Daffodil Day launch hears one person dies from cancer every hour

Irish Cancer Society says record numbers using service as it plans March fundraiser

 Minister for Health Simon Harris and Irish Cancer Society chief executive Averil Power during the launch of Daffodil Day at the Citywest Hotel. Photograph: Gareth Chaney Collins

Minister for Health Simon Harris and Irish Cancer Society chief executive Averil Power during the launch of Daffodil Day at the Citywest Hotel. Photograph: Gareth Chaney Collins

 

One person dies from cancer every hour in Ireland and 40,000 will be diagnosed with cancer or a related tumour this year, the launch of the annual Daffodil Day fundraiser has heard.

The Irish Cancer Society event will take place this year on March 23rd.

Hundreds of volunteers were joined by Minister for Health Simon Harris and RTÉ presenters Miriam O’Callaghan and Aengus Mac Grianna at the launch at Citywest in Dublin.

O’Callaghan said she had, like so many Irish people, lost loved ones to cancer.

“I lost my precious sister Anne who was just 33 when she died. On March 23rd, you can help fund life-saving research and crucial services to ensure cancer patients and their families are properly supported,” she said.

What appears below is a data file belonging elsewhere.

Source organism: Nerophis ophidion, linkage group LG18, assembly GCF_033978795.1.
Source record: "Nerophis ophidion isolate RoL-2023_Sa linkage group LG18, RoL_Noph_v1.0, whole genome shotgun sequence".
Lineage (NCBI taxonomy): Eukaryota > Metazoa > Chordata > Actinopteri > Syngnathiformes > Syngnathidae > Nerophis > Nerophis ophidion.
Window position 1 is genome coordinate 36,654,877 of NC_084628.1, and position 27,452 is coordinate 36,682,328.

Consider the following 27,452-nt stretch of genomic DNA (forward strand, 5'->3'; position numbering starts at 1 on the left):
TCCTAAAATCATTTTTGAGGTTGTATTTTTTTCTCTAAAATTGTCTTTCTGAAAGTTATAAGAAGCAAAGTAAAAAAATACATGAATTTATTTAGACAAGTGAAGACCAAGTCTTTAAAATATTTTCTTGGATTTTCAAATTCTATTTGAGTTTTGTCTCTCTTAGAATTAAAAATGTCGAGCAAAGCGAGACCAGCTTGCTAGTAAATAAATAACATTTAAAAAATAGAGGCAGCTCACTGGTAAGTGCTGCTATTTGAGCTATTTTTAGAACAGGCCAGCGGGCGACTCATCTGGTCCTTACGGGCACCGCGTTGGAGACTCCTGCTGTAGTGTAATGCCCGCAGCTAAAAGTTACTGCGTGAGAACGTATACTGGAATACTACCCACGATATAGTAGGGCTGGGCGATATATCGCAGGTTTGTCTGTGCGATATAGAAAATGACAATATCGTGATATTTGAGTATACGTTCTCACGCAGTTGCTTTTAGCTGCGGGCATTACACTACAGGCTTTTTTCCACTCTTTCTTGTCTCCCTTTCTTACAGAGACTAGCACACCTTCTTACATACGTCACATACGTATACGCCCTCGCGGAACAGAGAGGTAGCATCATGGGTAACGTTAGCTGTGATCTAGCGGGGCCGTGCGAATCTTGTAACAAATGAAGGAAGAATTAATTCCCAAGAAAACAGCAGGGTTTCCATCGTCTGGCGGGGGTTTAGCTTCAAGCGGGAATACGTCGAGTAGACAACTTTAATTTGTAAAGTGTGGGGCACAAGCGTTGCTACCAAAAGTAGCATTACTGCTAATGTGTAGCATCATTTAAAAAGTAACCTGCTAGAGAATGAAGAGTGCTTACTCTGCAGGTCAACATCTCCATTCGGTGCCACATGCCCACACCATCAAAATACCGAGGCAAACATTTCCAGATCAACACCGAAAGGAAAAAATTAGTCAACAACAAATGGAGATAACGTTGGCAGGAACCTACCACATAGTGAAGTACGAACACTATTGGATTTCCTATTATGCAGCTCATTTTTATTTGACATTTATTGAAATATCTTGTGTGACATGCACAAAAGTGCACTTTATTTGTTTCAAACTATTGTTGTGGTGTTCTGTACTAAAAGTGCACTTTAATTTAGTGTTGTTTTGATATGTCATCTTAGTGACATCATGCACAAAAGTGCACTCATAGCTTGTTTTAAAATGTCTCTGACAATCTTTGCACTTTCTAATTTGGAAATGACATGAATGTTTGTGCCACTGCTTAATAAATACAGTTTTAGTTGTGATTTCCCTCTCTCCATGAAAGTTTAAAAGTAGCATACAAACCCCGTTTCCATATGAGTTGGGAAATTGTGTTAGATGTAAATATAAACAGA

“Tragically a person dies from cancer every hour in Ireland, but for so many people there’s also great hope. More people are surviving cancer now than ever before thanks to life-saving research. Daffodil Day, proudly supported by Boots Ireland, is a day where we can all help fight back against cancer.”

There are 165,000 people living with cancer in Ireland and the Irish Cancer Society said 40,000 more would be diagnosed with cancer or a related tumour this year.

Cancer survivor Stephanie Powell and James Gilleran from the Navan Road during the launch of Irish Cancer Society’s Daffodil Day at the Citywest Hotel, Dublin. Photograph: Gareth Chaney Collins
Cancer survivor Stephanie Powell and James Gilleran from the Navan Road during the launch of Irish Cancer Society’s Daffodil Day at the Citywest Hotel, Dublin. Photograph: Gareth Chaney Collins

Chief executive of the Irish Cancer Society Averil Power said that as the number of Irish people with cancer increased, record numbers were turning to the charity for information, care and support.

“Only two per cent of our funding comes from the State. We are therefore hugely dependent on the generosity of the public to fund vital services such as our night nurses, volunteer drivers and freephone cancer nurseline.”

Ms Power said support for the annual fundraising event ensured cancer patients were supported when they needed it most and that life-saving research was also funded.

“Last year, the number of people using our volunteer driver service to travel to chemotherapy appointments increased by 15 per cent.

“Our night nursing service provided over 7,000 nights of care to terminally-ill patients in their own homes.”

Nurses also supported 40,000 people through the nurse line and at drop-in “daffodil centres”.

Boots Ireland is the main sponsor of Daffodil Day 2018.